On Sunday, La Cañada Presbyterian Church and the Islamic Congregation of La Cañada will co-host a free and open community forum, “Religious Extremism: Conversation and Collaboration in Our Community.”
Moderated by KABC-TV meteorologist Dallas Raines, the interfaith discussion aims to start local conversations about global and national acts of terror and the diverse local communities that must operate in their aftermath.
“We want to make it unequivocally clear there is no basis whatsoever for the actions of ISIS,” said Levent Akbarut, an Islamic Congregation of La Cañada member who created the event alongside LCPC’s interim associate pastor of outreach Megan Katerjian. “Mainstream Muslims, either in the United States or our local community, have not one ounce of sympathy for these groups.”
Although it will present religious viewpoints, Akbarut said Sunday’s talk was designed to discuss the questions and concerns of the secular community as well.
Edina Lekovic, a consultant with the Muslim Public Affairs Council, will be joined by Jihad Turk, dean of Bayan Claremont, an Islamic leadership graduate school of the Claremont School of Theology, to provide a Muslim perspective.
Katerjian said church members seek to distinguish what they read and hear about Islam in national news media outlets from their own personal experiences and interactions with people of the Islamic faith.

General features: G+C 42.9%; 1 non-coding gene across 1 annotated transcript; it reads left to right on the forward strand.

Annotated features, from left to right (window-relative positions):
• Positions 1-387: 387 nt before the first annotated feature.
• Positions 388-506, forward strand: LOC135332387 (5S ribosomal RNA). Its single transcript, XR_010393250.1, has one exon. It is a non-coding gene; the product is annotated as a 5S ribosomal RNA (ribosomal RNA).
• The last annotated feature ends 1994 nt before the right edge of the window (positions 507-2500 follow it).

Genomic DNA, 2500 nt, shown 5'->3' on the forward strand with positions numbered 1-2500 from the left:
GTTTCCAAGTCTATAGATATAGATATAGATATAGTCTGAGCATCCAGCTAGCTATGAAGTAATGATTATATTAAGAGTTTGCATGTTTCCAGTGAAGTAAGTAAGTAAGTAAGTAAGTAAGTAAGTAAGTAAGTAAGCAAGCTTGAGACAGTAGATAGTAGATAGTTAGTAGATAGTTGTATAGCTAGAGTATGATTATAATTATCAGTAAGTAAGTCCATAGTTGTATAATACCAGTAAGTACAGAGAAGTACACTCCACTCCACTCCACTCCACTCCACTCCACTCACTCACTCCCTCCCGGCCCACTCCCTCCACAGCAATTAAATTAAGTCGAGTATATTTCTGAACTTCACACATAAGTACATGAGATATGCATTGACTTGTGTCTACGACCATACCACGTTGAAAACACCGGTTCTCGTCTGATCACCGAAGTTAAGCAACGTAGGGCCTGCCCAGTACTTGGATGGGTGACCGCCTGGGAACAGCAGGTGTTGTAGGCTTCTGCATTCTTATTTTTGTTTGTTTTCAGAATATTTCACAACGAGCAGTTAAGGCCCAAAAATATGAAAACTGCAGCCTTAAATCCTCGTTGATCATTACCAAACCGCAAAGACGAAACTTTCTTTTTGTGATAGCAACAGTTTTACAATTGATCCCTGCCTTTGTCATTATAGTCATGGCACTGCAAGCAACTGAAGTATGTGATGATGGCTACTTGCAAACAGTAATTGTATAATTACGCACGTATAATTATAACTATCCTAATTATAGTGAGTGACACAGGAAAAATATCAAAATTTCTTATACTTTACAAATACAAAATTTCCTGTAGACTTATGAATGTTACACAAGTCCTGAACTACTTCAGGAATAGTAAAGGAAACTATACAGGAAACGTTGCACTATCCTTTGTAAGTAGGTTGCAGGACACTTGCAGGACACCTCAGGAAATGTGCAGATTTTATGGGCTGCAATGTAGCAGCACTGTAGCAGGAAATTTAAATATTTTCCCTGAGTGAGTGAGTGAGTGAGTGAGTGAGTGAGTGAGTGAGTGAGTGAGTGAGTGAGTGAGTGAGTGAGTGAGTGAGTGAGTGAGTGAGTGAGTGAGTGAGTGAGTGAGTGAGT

“There is a real hunger to know and understand better our Muslim brothers and sisters living right here in La Cañada and how we might be better neighbors to them,” the associate pastor added. “I’m hoping the church can provide a safe place to ask questions in a context of faith that prioritizes peacemaking.”
The event was inspired by an interfaith talk Akbarut delivered in November through the Glendale Religious Leaders Assn. There, he discussed the ramifications of religious extremism following the Nov. 13 Paris attacks. Less than three weeks later, 14 people were killed in a mass shooting at San Bernardino’s Inland Regional Center committed by a U.S.-born man of Pakistani descent and his wife, who were labeled by the FBI as “homegrown violent extremists.”
Akbarut said finding solutions to such crises and the complex issues that spawn them can only be achieved through cooperation and understanding.
“We’re on the same team,” he said. “We share American values and we share common religious, ethical and spiritual principles, and we need to work together to find solutions to counter violent extremism.”
FYI: “Religious Extremism: Conversation and Collaboration in Our Community,” takes place Sunday, from 5 to 6:30 p.m. at La Cañada Presbyterian Church, 626 Foothill Blvd., La Cañada. For more information, visit lacanadapc.org, or call (818) 790-6708.
Sara Cardine, firstname.lastname@example.org